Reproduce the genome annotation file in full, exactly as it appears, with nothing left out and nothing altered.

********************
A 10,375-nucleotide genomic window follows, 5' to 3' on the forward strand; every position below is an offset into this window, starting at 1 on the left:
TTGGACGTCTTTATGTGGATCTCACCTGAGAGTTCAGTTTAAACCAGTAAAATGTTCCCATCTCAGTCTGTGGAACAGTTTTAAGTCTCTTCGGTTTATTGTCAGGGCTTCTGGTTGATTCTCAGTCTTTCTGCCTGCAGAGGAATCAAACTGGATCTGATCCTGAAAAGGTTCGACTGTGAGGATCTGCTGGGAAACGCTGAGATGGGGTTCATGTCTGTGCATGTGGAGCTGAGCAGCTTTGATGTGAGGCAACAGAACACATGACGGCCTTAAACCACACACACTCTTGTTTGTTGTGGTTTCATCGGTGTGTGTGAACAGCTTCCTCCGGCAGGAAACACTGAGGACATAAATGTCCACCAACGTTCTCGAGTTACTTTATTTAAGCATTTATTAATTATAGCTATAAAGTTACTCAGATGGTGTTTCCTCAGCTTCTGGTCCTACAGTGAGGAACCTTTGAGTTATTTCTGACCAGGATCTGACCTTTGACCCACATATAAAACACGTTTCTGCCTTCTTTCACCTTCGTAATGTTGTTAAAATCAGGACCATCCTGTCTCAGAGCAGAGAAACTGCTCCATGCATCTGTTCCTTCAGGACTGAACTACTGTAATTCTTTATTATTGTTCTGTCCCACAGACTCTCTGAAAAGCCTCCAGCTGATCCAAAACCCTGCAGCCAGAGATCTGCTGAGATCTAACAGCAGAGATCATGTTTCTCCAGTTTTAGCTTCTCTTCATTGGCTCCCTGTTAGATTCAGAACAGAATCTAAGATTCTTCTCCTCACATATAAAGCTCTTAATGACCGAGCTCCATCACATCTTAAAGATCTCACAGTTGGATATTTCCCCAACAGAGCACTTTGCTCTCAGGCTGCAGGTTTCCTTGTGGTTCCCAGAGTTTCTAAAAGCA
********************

A 10,375-nucleotide genomic window follows, 5' to 3' on the forward strand; every position below is an offset into this window, starting at 1 on the left:
TTGGACGTCTTTATGTGGATCTCACCTGAGAGTTCAGTTTAAACCAGTAAAATGTTCCCATCTCAGTCTGTGGAACAGTTTTAAGTCTCTTCGGTTTATTGTCAGGGCTTCTGGTTGATTCTCAGTCTTTCTGCCTGCAGAGGAATCAAACTGGATCTGATCCTGAAAAGGTTCGACTGTGAGGATCTGCTGGGAAACGCTGAGATGGGGTTCATGTCTGTGCATGTGGAGCTGAGCAGCTTTGATGTGAGGCAACAGAACACATGACGGCCTTAAACCACACACACTCTTGTTTGTTGTGGTTTCATCGGTGTGTGTGAACAGCTTCCTCCGGCAGGAAACACTGAGGACATAAATGTCCACCAACGTTCTCGAGTTACTTTATTTAAGCATTTATTAATTATAGCTATAAAGTTACTCAGATGGTGTTTCCTCAGCTTCTGGTCCTACAGTGAGGAACCTTTGAGTTATTTCTGACCAGGATCTGACCTTTGACCCACATATAAAACACGTTTCTGCCTTCTTTCACCTTCGTAATGTTGTTAAAATCAGGACCATCCTGTCTCAGAGCAGAGAAACTGCTCCATGCATCTGTTCCTTCAGGACTGAACTACTGTAATTCTTTATTATTGTTCTGTCCCACAGACTCTCTGAAAAGCCTCCAGCTGATCCAAAACCCTGCAGCCAGAGATCTGCTGAGATCTAACAGCAGAGATCATGTTTCTCCAGTTTTAGCTTCTCTTCATTGGCTCCCTGTTAGATTCAGAACAGAATCTAAGATTCTTCTCCTCACATATAAAGCTCTTAATGACCGAGCTCCATCACATCTTAAAGATCTCACAGTTGGATATTTCCCCAACAGAGCACTTTGCTCTCAGGCTGCAGGTTTCCTTGTGGTTCCCAGAGTTTCTAAAAGCA